Prices capture the relative value people put on intangibles. The price system lets individuals make trade-offs among goods, without having to articulate a "good reason" for their preferences. It rewards value you cannot easily count.The FTC and DOJ, of course, have mastered (if not monopolized) the talent of reducing price competition to technocratic factors. Take the Justice Department's response in the Mountain Health Care case to several customers' complaints that they were pleased with the service--and by extension, the pricing--of Mountain. The DOJ dismissed the consumer's "subjective" judgment by declaring "they could have received lower prices and better service with competition." This statement was not accompanied by any factual evidence such as a study or even a description of the marketplace. The DOJ simply decided that no reasonable consumer could want to receive medical services from Mountain, and that the only reason they did patronize the group was because of Mountain's "coercive" power over the marketplace.
Some critics find that wasteful. "Addiction to a strict and unremitting valuation of all things in terms of price and profit" leaves executives "unfit to appreciate those technological facts that can be formulated only in terms of tangible mechanical performance," Thorstein Veblen wrote in 1921 in "The Engineers and the Price System."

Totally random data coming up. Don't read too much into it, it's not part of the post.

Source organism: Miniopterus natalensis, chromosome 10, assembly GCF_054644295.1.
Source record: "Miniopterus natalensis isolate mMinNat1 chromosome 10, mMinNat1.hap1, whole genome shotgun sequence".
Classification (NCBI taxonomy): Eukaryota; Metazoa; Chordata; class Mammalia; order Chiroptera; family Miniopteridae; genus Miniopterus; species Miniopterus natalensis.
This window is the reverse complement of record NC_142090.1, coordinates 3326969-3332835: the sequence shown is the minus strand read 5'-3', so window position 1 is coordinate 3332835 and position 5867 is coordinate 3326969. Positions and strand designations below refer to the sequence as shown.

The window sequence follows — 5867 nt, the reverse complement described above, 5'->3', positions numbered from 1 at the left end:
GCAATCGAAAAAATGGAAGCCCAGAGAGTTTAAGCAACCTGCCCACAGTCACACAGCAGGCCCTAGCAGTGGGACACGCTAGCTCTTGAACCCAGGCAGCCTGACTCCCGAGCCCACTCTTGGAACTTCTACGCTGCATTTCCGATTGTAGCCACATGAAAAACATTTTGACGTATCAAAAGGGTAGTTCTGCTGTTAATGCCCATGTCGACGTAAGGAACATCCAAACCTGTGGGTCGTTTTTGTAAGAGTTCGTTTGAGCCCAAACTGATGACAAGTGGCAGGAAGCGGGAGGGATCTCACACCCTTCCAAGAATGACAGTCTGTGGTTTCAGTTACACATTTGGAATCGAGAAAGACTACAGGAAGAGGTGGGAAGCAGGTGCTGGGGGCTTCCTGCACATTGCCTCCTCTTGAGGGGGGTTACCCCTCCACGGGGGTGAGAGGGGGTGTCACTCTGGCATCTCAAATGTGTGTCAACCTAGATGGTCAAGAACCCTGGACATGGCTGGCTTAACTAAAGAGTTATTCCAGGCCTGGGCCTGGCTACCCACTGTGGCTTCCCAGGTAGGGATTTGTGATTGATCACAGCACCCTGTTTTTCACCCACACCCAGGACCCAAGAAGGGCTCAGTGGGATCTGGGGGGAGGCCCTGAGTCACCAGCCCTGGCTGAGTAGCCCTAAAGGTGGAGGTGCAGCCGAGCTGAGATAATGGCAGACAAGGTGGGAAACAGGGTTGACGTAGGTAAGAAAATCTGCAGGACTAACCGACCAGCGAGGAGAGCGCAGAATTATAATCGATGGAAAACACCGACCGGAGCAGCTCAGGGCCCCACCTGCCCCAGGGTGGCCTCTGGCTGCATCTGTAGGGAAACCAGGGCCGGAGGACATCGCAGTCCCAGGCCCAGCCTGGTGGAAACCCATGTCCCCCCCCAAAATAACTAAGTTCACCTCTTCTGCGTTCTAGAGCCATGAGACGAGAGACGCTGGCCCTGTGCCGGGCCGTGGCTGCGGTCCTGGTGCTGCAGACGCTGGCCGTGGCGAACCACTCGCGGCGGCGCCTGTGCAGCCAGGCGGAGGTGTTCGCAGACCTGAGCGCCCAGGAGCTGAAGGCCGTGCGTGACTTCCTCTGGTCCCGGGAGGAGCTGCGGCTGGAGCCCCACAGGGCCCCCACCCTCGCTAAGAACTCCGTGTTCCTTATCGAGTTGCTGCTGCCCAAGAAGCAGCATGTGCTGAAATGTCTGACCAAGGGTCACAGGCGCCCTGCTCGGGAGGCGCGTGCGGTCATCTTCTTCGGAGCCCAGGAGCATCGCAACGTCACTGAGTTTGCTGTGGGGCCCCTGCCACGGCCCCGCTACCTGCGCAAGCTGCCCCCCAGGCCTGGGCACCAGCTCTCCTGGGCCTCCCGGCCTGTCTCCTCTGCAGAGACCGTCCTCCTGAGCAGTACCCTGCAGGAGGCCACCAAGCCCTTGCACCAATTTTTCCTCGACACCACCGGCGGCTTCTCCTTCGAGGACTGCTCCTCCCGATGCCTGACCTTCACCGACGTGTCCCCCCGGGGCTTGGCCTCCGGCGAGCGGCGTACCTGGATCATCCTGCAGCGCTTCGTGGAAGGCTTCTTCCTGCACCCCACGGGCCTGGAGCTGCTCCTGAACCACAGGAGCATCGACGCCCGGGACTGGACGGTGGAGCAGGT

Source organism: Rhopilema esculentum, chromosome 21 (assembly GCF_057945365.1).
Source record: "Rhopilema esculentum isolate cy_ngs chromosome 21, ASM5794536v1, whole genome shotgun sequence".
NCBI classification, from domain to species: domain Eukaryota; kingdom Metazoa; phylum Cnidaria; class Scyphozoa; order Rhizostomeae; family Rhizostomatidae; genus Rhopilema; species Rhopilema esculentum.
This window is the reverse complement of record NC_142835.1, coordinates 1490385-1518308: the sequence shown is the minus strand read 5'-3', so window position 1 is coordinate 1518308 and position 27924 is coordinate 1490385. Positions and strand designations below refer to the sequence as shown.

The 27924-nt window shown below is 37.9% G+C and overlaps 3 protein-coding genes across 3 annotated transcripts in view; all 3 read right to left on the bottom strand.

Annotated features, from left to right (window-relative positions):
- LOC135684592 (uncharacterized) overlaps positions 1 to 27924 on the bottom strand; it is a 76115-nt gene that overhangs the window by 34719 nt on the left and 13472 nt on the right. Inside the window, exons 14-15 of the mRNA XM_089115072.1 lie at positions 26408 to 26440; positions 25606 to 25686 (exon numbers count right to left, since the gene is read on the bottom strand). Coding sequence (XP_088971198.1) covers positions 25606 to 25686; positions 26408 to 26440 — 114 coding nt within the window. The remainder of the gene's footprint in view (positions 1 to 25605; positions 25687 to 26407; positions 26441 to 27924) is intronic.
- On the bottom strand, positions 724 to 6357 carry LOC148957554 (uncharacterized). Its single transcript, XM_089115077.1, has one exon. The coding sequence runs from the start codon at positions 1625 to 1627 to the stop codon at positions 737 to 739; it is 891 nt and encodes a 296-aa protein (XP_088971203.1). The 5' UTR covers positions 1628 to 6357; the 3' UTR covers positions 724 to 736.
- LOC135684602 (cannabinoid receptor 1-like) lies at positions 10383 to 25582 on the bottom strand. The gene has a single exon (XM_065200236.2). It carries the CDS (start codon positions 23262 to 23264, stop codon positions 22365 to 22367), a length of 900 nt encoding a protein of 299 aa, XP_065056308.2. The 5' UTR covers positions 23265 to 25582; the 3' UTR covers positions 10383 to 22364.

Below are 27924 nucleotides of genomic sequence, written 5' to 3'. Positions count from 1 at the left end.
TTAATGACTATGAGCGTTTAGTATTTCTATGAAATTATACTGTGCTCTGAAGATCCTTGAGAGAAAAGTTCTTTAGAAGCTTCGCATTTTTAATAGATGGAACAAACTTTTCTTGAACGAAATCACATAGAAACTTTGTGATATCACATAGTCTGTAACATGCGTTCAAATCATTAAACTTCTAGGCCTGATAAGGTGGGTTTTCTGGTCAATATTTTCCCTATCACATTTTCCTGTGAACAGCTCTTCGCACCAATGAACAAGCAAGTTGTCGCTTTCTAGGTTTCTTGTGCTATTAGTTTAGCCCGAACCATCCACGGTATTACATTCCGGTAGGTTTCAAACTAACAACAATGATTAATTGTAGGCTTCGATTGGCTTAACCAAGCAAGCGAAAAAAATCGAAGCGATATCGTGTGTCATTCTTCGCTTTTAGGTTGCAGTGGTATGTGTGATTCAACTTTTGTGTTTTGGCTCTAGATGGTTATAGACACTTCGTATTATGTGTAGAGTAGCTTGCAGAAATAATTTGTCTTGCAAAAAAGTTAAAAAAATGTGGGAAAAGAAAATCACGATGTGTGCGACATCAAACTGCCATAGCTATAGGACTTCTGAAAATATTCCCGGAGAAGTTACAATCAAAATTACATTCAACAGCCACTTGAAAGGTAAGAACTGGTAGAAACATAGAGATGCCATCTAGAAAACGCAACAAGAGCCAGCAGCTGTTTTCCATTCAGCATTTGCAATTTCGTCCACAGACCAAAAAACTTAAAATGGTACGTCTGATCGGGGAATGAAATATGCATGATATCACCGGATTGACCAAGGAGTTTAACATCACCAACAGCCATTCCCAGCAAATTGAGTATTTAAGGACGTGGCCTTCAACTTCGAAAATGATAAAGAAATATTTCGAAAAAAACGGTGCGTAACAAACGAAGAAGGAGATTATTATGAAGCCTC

Veblen's critiques still influence both intellectual opinion and practical policy. His intellectual heirs, like the economists Robert Frank and Juliet Schor, treat the intangible pleasures of style as either deceptive "salesmanship" (Veblen's term) or wasteful status competition.
Public policy often regards aesthetic value as illegitimate or nonexistent. This oversight comes less from ideological conviction than from technocratic practice. Unlike prices, regulatory policy requires articulated justifications and objective standards. So policy makers emphasize measurable factors and ignore subjective pleasures.
I do, however, quibble with Postrel's theory that regulators do not emphasize "ideological conviction" over technocratic practice. While that's true in many cases, there is, at least in antitrust, a core regulatory principle--competition as a primary. Time and time again, the FTC and DOJ state their premise that competition--not individual rights--is the organizing principle of society, and that all government action must be directed at protecting competition from those who would harm it. This means that individuals and businesses that do not "compete", i.e. lower prices to the government's satisfaction, are committing a heretical offense against society. Capitalism and individual rights are to the FTC what gay marriage is to the Family Research Council, an abomination that should never be spoken about, let alone implemented.
And with that, I'm off on a blogging recess. Expect to hear from me again sometime after Labor Day.